Sunday, 1 August 2010

One More Button / This week with Entrecard July 26th to August 1st, 2010

Portrait of Charles XII of Sweden from Wikkipedia

This week ABC-Wednesday has the letter 'B'. For my 'B-post' I have shown a portion of my collection of beads and buttons, as well as featured two blogging jewelley-artists that make beautiful pieces with both beads and buttons. A post that appeals more to women than to men.

Painting of battle from Wikkipedia

This is why I am adding an extra button that may be of interest to all of you boys out there and history-buffs: My extra button is a button-bullet, that is believed to have killed the Swedish king, Charles XII (1682-1718). There has been a long debate about who actually killed this king. Was it the enemy's that shot him in the battle of Fredrikshald in 1718, or was it one of his own? To look at what Wikipedia has on this subject please click here.

This is a painting from the National Gallery of Art in Stockholm. Photo from Wikkipedia

This picture depicts the body of Charles XII being carried home to Sweden.

According to popular belief at that time, Charles XII was immune to bullets; He was considered to be protected by Divine Powers, and that only something that belonged to him, such as a button from one of his uniforms, could kill him. According to this button-bullet-theory a soldier named Nordenstierna saw Charles XI get shot and picked up the bullet that had gone through the king's head. Nordenstierna found that the bullet was made from a button from one of Charles XII own uniforms. At first Nordenstierna kept the button-bullet, but then later threw in a gravel pit, for fear of being cursed. The button-bullet was miracleously found in 1924 and left to Varberg's Museum in 1932. In 2002 it was analysed for DNA to see if blood traces were the same as on a pair of gloves that had the king's blood stains on it. The DNA tests showed that the button-bullet in Varberg's museum could be the bullet that killed Charles XII.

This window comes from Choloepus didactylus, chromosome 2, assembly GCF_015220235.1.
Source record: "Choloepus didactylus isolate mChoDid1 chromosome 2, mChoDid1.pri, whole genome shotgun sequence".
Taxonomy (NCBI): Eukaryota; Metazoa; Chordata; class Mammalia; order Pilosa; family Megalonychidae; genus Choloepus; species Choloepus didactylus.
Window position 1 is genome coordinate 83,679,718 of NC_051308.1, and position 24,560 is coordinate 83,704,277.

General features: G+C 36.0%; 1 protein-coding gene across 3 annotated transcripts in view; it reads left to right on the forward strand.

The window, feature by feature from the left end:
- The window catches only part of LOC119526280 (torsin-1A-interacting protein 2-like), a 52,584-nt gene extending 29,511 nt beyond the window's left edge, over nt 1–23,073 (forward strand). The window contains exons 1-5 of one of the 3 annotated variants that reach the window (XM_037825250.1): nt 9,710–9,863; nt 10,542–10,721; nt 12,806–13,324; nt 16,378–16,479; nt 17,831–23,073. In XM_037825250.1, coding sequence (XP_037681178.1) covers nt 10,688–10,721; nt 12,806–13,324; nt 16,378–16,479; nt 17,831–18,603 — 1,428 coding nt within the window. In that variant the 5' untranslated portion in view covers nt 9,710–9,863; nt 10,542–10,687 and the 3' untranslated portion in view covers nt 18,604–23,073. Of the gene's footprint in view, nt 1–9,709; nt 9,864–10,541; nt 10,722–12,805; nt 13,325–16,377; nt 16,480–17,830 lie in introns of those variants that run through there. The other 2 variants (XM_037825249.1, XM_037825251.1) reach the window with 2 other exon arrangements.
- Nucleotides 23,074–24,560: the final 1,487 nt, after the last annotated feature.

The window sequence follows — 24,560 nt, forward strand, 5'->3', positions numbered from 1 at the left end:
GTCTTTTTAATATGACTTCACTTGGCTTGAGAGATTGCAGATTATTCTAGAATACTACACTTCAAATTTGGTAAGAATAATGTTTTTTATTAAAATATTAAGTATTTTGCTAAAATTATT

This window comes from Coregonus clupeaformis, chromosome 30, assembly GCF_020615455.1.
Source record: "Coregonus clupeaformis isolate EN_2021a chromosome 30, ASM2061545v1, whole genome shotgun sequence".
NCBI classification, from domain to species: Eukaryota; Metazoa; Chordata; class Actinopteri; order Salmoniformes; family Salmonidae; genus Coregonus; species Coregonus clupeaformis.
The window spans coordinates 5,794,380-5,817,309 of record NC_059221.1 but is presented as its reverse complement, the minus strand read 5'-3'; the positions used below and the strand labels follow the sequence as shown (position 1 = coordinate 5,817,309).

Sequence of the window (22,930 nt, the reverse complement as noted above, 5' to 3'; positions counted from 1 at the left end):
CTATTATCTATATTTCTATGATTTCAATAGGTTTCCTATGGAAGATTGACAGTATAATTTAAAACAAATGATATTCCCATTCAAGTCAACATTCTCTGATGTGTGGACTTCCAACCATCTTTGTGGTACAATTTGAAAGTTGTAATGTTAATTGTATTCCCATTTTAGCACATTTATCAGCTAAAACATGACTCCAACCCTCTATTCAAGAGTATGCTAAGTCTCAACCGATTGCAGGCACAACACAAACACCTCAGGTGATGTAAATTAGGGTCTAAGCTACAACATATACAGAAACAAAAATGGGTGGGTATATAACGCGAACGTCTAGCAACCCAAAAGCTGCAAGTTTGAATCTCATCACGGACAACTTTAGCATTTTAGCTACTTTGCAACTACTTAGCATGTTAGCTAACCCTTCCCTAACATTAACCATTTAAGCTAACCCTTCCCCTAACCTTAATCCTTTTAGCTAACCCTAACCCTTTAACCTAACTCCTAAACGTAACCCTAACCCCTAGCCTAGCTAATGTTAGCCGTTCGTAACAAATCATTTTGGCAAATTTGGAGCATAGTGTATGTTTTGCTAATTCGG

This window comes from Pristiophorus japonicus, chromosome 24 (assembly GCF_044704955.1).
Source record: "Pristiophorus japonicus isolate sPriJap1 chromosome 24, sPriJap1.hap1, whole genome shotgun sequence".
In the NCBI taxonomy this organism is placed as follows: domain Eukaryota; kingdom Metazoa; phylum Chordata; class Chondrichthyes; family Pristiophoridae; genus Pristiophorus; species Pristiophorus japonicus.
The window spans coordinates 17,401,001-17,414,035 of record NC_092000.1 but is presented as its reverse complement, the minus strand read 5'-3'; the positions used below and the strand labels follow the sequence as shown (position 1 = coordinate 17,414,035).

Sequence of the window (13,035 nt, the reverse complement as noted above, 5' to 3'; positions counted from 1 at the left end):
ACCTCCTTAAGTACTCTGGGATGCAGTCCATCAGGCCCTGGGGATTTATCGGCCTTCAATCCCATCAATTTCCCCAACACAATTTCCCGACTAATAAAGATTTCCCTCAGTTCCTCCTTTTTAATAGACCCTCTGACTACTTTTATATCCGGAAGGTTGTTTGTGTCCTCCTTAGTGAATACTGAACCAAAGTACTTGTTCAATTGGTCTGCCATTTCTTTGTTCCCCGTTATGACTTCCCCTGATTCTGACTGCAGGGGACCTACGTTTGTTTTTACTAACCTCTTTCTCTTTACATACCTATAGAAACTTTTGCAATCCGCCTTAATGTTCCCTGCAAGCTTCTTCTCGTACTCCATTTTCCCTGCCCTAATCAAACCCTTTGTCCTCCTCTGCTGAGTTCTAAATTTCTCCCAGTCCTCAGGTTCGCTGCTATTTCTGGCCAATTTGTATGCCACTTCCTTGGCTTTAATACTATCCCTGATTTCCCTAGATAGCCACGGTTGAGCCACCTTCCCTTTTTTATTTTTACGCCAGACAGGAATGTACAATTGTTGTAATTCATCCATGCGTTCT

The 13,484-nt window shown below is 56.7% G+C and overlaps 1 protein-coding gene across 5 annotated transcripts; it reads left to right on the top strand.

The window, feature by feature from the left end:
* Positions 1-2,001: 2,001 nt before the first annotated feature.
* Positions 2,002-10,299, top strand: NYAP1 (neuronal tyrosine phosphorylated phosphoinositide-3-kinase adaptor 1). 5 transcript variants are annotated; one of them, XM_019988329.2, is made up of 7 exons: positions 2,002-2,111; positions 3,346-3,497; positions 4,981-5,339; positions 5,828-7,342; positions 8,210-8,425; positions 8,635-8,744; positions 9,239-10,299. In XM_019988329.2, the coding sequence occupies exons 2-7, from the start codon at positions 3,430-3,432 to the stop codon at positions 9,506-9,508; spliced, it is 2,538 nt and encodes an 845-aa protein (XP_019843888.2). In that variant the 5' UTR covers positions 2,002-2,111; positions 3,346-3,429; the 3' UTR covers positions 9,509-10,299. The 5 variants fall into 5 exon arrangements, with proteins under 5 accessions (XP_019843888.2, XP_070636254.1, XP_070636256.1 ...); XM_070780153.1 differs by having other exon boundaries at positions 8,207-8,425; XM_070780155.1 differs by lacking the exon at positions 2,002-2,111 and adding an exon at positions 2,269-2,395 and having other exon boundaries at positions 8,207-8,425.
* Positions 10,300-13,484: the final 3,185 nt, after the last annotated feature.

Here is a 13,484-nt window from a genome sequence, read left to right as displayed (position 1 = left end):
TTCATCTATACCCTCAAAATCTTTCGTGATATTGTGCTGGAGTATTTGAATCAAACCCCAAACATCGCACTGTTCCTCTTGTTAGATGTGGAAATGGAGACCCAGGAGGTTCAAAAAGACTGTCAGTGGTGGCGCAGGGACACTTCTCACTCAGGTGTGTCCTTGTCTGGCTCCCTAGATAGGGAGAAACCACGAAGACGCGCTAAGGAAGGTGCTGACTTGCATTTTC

This would seem to support the idea that CharlesXII was assassinated by one of his own, but the experts are still not in agreement on this point.
To read more about the button-bullet that ended the life of Charles XII (in English here) (in Swedish here).
Thank you for advertising with me on my Entrecard-widget
from July 26th to August 1st, 2010. Please visit these fine sites:

Monday, July 26th - Sara Cat writes / Sara Katt skriver

Tuesday, July 27th - Because Someone Cares

Wednesday, July 28th - Equine Epiphanies

Thursday, July 29th - Space in Pictures

Friday, July
30th - Shalampax Speaks

Saturday July 31st - Meow Diaries

Sunday, August 1st - Welcome to Mel's World

Best wishes,


First Commenter:

Jen of
Equine Epiphanies


Jen said...

Always strikes me as ultra-weird to see DNA testing in with the historical stuff *grin*. Fascinating story though. Thanks for the link love! :o)

Grampy said...

What a great story. I have it all figured out. There was a spy in his midst. The spy then found out the secret and did him in. I liked your other post also.

Ann said...

What an interesting post. I agree with Jen that hearing about DNA testing regarding historical events seems weird. It's amazing what can be done. Thanks for the little history lesson today

Jean said...

What an interesting story. I like history.

Anonymous said...

Ahhhh!!! Killer Buttons! Better avoid my studio :)
Interesting story, Thanks, Anna :)

Anna said...

Dear Folks, Jen, Russ, Ann, Jean and Lisa,
Thank you all so much for taking the time to leave a comment.

I know that this is sort of a wierd post. Maybe I should just delete it. I am really sorry if this post is too unpleasant for anyone. History is history, yes. But it doesn't really matter how far back in time you go, human suffering is nothing to laugh at.
I did however get a chuckle from Lisa's comment! Killer Buttons!!! These are the words that save a post that probably never should have been posted. Thank you, Lisa.

Please come back. I'll try to do better next time!

Best wishes,

Im Translator

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